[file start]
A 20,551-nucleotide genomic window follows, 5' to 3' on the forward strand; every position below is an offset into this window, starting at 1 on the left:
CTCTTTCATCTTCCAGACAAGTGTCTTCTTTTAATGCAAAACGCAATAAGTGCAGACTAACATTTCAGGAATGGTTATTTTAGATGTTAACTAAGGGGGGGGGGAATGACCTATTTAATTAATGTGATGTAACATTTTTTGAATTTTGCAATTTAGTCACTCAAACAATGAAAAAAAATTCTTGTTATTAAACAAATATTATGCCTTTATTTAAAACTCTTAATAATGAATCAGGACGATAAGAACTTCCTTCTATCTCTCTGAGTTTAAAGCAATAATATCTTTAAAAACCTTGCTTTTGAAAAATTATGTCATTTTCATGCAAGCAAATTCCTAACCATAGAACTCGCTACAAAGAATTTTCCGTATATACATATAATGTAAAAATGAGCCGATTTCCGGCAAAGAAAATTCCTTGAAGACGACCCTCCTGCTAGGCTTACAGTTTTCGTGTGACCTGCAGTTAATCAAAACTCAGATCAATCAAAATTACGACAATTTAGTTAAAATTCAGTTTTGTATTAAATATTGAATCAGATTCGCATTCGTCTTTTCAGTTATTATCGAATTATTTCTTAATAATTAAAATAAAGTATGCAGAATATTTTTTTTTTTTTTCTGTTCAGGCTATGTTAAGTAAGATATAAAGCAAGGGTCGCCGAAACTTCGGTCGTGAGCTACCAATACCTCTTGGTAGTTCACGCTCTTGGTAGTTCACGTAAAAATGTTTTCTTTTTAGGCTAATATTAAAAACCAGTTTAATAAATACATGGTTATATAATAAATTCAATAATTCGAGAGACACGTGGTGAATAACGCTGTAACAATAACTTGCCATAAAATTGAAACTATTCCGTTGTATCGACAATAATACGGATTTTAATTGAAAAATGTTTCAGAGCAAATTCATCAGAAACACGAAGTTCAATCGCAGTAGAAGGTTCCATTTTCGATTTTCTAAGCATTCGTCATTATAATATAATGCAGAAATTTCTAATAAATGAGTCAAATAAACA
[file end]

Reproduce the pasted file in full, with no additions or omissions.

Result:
A 20,551-nucleotide genomic window follows, 5' to 3' on the forward strand; every position below is an offset into this window, starting at 1 on the left:
CTCTTTCATCTTCCAGACAAGTGTCTTCTTTTAATGCAAAACGCAATAAGTGCAGACTAACATTTCAGGAATGGTTATTTTAGATGTTAACTAAGGGGGGGGGGAATGACCTATTTAATTAATGTGATGTAACATTTTTTGAATTTTGCAATTTAGTCACTCAAACAATGAAAAAAAATTCTTGTTATTAAACAAATATTATGCCTTTATTTAAAACTCTTAATAATGAATCAGGACGATAAGAACTTCCTTCTATCTCTCTGAGTTTAAAGCAATAATATCTTTAAAAACCTTGCTTTTGAAAAATTATGTCATTTTCATGCAAGCAAATTCCTAACCATAGAACTCGCTACAAAGAATTTTCCGTATATACATATAATGTAAAAATGAGCCGATTTCCGGCAAAGAAAATTCCTTGAAGACGACCCTCCTGCTAGGCTTACAGTTTTCGTGTGACCTGCAGTTAATCAAAACTCAGATCAATCAAAATTACGACAATTTAGTTAAAATTCAGTTTTGTATTAAATATTGAATCAGATTCGCATTCGTCTTTTCAGTTATTATCGAATTATTTCTTAATAATTAAAATAAAGTATGCAGAATATTTTTTTTTTTTTTCTGTTCAGGCTATGTTAAGTAAGATATAAAGCAAGGGTCGCCGAAACTTCGGTCGTGAGCTACCAATACCTCTTGGTAGTTCACGCTCTTGGTAGTTCACGTAAAAATGTTTTCTTTTTAGGCTAATATTAAAAACCAGTTTAATAAATACATGGTTATATAATAAATTCAATAATTCGAGAGACACGTGGTGAATAACGCTGTAACAATAACTTGCCATAAAATTGAAACTATTCCGTTGTATCGACAATAATACGGATTTTAATTGAAAAATGTTTCAGAGCAAATTCATCAGAAACACGAAGTTCAATCGCAGTAGAAGGTTCCATTTTCGATTTTCTAAGCATTCGTCATTATAATATAATGCAGAAATTTCTAATAAATGAGTCAAATAAACA